The Amazing Adventures of Kavalier and Clay

Thoughts taaokacbymc by Michael Chabon, Picador 2000, 639 pages

Narrated by David Colacci audiomcdc 26 hours, 20 minutes

Challenge: Pulitzer Reading Challenge (unofficial)

I’m just going to ramble and don’t feel like following my usual review template. This is one of those books that fell into my life without me remembering how and why or who recommended. I am sure that I read somewhere about it winning the Pulitzer and I am aware the Mr. Chabon is married to author Ayelet Waldman. I haven’t read anything by her, either, though I follow her on Twitter. I really do think her first name is cool. And that’s all I know. Wait! I do know that Chabon wrote Wonder Boys and I liked the movie, I think. Maybe it is really just an admission that my memory is not what it should be!

Kavalier and Clay are comics writers. They were instrumental in the first heady days of the comic book industry of the late 1930s and early 40s. Do I read comic books? No. Do I read graphic novels? No, but I always put the ones everybody talks about on my tbr but I never seem to get to them.

(I do know who Stan Lee is. I do watch The Big Bang Theory.) It could be said that there is a lot to geek out about in this book if you were such a person who geeks out about literature and comics and magic and…  lots of stuff.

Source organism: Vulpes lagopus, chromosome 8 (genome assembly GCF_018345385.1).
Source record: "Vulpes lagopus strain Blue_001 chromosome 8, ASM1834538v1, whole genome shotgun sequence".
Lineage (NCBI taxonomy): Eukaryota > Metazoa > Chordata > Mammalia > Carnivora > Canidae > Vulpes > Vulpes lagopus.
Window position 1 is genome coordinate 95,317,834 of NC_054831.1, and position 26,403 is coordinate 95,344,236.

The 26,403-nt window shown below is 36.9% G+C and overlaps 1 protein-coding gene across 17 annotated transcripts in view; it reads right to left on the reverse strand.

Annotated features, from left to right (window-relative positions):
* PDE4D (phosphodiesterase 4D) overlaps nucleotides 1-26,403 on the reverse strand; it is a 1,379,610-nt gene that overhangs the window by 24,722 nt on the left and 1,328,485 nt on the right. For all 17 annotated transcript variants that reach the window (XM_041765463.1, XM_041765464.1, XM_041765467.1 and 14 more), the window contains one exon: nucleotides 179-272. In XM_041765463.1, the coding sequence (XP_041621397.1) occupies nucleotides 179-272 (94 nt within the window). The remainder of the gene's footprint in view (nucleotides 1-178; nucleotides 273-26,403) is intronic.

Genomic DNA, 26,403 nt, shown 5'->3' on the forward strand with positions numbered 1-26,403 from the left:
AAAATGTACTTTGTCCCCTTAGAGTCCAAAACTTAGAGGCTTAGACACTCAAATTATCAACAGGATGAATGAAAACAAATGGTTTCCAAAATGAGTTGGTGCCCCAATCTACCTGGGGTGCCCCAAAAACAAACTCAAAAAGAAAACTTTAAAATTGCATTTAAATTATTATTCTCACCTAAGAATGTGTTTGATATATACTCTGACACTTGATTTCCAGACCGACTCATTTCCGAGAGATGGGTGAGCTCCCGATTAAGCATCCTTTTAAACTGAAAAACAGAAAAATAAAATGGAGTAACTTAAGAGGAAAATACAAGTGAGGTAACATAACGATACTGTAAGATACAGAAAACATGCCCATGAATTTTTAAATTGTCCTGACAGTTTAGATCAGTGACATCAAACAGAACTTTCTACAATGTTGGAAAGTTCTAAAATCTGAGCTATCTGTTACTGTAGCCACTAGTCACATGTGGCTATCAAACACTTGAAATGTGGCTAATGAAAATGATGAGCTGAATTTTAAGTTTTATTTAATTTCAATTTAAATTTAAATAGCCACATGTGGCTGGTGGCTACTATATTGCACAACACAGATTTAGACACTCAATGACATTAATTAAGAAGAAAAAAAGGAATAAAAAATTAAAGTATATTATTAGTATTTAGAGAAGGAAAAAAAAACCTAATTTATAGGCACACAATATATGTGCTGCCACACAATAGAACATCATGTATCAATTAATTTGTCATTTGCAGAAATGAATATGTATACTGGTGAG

Would I have read this book if I had known it was about the comic book industry?! I think I wouldn’t have. I do not remember how I came to be in possession of a print copy nor how/why I also secured the audiobook. Oh well. Committed, I shall be.

I was not disappointed. I really did enjoy reading about Sam Clay and his cousin from Prague, Mr. Joe Kavalier. But especially Rosy and Tommy. The descriptions of NYC; the life and times in that city were fascinating. The city and maybe the Empire State Building could be considered characters. The book is sprawling and epic, back and forth in time somewhat (early days for both Sam and Clay) and I, as a reader, became invested in their goals, dreams, and struggles.

I am pretty sure I wanted to read this because it won the Pulitzer and though I am not obsessed with trying to read every winner, I seem to add them to my tbr and they seem to show up on my ‘read me next’ stack. Perhaps it best not to analyze too much.  I read two this month with little thought about it – “Oh yea, that won the Pulitzer. Huh.”

I learned a  lot about comics, I learned about about Judaism. I came to really appreciate Chabon’s skillful writing. Definitely has humor and amusement to balance against the sad crap of life situations and nastiness of war and the Holocaust. and OMIGOODNESS! The obvious research depth and wonderful creativity! Yowza POW!

I did not, however, find the narration to be as excellent at the story. I didn’t like the voice for Joe Kavalier. Too Dracula-sounding. But I will give credit that he did quite good with Rosy and Tommy and it was easy to tell the differences between characters. I just did NOT like Joe’s voice. At all. I listened to most of the book but ended up reading the last 100 pages.

May I point you to a fabulous review of this novel that really has much more insight? I present –> LitLove’s Tales from the Reading Room <–